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Old 14th January 2013, 06:14 PM   #11
Mooly is online now Mooly  United Kingdom
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Also very important.
I'm pretty sure the LM3886 should have a zobel network (a cap and resistor in series) from the output to ground to ensure stability. Typically values around 0.1uf and 10 ohm.
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Old 14th January 2013, 06:38 PM   #12
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Originally Posted by pacificblue View Post
So do I and probably most people with an engineering background.
The snubberised power supply by CarlosFM was hyped a lot in conjunction with the audiosector.com and chipamp.com kits. It is said to improve the sonic quality of those kits.
OK I get the deal!
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Old 14th January 2013, 07:24 PM   #13
blu_glo is offline blu_glo  England
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Originally Posted by mxriddler View Post
Thanks for the suggestion. I was just reading about buffered GCs and trying to determine if I needed that or not. I don't fully understand input/output impedance concepts yet.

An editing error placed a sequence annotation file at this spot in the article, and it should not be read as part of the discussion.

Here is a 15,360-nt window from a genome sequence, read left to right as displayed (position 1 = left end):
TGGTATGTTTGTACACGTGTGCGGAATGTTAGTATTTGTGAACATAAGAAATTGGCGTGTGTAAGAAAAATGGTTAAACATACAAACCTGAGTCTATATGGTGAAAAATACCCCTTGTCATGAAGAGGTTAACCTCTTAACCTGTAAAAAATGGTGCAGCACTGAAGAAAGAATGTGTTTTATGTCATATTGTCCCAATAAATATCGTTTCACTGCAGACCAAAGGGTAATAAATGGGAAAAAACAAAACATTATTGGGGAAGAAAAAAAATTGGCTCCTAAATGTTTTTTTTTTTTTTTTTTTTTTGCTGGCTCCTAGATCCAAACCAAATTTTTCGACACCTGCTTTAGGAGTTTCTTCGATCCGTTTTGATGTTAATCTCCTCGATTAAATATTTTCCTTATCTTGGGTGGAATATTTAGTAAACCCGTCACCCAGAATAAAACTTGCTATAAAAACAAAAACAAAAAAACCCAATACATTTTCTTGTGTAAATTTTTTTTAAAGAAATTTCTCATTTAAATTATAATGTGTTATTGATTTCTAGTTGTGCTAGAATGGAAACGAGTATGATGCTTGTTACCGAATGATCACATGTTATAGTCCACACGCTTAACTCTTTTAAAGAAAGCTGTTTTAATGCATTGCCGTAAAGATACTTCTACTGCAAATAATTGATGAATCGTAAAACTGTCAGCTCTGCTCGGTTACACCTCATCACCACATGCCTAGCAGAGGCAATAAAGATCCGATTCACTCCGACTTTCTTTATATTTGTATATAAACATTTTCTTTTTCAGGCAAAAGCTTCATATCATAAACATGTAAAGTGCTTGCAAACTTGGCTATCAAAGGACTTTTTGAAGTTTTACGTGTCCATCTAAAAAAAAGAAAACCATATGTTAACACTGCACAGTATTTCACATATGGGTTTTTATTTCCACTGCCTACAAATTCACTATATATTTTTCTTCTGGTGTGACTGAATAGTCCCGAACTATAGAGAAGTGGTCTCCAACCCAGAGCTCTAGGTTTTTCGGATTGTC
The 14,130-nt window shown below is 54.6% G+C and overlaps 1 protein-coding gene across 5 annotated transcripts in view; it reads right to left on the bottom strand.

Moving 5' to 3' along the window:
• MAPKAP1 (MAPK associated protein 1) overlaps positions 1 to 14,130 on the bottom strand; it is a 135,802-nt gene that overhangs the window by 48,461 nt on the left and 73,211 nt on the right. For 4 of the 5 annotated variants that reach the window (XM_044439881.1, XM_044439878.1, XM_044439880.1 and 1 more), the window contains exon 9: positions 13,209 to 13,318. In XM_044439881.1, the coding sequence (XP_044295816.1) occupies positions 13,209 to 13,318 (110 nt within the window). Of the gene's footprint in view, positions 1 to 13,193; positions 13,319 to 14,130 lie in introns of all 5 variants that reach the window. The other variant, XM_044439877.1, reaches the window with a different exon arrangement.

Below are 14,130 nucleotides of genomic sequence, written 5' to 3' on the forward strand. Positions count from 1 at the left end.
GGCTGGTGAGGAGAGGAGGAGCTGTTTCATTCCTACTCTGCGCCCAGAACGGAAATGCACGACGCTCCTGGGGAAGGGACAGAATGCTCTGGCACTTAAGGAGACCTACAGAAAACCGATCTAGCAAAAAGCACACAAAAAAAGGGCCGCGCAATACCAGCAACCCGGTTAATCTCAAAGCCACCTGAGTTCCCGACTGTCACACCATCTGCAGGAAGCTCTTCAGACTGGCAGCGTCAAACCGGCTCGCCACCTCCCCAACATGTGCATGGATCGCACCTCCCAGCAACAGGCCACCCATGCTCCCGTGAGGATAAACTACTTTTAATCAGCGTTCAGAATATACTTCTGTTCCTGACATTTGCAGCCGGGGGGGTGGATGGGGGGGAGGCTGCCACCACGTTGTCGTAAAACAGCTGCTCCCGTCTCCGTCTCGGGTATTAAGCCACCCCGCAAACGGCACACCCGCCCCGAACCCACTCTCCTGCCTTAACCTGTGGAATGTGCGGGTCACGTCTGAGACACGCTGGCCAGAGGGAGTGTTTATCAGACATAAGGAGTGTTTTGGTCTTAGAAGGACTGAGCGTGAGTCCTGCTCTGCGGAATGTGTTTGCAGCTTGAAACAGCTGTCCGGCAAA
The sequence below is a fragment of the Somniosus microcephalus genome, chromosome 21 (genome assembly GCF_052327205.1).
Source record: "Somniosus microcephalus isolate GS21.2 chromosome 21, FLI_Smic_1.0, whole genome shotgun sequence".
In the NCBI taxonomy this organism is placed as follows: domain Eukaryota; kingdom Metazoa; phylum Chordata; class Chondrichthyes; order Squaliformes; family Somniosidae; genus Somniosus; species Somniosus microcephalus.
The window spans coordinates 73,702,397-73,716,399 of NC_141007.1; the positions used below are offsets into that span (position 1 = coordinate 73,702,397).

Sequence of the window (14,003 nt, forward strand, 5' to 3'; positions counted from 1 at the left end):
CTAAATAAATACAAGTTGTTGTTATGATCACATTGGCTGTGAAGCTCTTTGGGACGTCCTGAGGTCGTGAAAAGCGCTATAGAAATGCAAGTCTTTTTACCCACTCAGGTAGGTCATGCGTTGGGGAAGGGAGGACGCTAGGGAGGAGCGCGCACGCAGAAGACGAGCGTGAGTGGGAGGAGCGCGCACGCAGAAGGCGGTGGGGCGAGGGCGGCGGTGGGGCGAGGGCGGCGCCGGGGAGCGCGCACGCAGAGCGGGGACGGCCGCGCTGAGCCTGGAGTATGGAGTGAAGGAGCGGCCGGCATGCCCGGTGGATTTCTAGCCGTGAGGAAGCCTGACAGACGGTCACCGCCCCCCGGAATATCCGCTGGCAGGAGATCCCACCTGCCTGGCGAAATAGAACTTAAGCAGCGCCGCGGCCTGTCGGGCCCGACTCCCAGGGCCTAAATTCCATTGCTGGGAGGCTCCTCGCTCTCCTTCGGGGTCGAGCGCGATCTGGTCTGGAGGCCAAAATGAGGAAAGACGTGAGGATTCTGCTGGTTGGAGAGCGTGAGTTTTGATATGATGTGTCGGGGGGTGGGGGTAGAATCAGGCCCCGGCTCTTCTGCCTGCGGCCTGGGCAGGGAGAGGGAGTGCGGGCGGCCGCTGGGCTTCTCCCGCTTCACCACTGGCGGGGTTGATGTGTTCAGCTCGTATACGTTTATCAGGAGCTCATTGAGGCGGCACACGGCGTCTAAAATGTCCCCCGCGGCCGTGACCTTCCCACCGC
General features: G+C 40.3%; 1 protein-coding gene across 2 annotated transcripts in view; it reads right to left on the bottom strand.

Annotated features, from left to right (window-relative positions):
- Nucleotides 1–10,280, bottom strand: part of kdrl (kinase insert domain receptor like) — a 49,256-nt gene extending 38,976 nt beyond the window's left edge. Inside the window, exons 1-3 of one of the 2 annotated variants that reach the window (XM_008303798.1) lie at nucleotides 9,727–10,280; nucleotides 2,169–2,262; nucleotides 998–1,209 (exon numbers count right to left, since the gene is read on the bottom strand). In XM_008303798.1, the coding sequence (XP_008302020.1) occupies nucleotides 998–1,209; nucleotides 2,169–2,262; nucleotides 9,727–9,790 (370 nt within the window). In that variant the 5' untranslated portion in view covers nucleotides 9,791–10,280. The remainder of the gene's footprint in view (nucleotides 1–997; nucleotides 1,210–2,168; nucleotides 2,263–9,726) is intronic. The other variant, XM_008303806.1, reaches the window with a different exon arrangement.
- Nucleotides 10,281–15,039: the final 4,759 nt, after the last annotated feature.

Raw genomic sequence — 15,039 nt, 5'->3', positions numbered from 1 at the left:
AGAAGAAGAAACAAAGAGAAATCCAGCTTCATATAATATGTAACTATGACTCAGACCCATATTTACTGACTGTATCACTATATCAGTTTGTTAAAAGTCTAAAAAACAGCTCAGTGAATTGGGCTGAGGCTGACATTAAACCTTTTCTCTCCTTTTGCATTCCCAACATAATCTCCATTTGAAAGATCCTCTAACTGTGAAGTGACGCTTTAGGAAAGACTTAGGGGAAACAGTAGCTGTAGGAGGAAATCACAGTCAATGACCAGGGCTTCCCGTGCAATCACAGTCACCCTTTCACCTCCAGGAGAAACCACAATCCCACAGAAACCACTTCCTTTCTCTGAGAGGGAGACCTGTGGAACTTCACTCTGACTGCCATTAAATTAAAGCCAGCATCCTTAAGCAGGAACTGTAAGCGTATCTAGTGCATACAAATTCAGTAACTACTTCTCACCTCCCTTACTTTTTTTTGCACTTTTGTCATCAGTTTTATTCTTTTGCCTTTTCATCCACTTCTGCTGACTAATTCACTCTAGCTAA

Can you recommend a schematic for a buffer? I have lm4562s, opa2107s, and opa2132s on hand.
Input impedance of an integrated amplifier is usually 10-47 K ohms; its so it doesn't unduly load equipment connected to it such as CD players etc.

See attached; it seems all the opamps you specify are unity gain stable so hould be ok, so it's up to you which to use or put a socket and choose afterwards! Make R1 = R2 in attached circuit the other resistor not really needed in audio (short "+ input" to 0V) but if you insist, when R1 = R2, R3= 0.5 x R1 (or R2!)

Suggested values R1 and R2 = 22K R3 if insisted apon, 10K is quite close enough.
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Last edited by blu_glo; 14th January 2013 at 07:27 PM.
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Old 14th January 2013, 08:12 PM   #14
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Quote:
Originally Posted by Mooly View Post
Also very important.
I'm pretty sure the LM3886 should have a zobel network (a cap and resistor in series) from the output to ground to ensure stability. Typically values around 0.1uf and 10 ohm.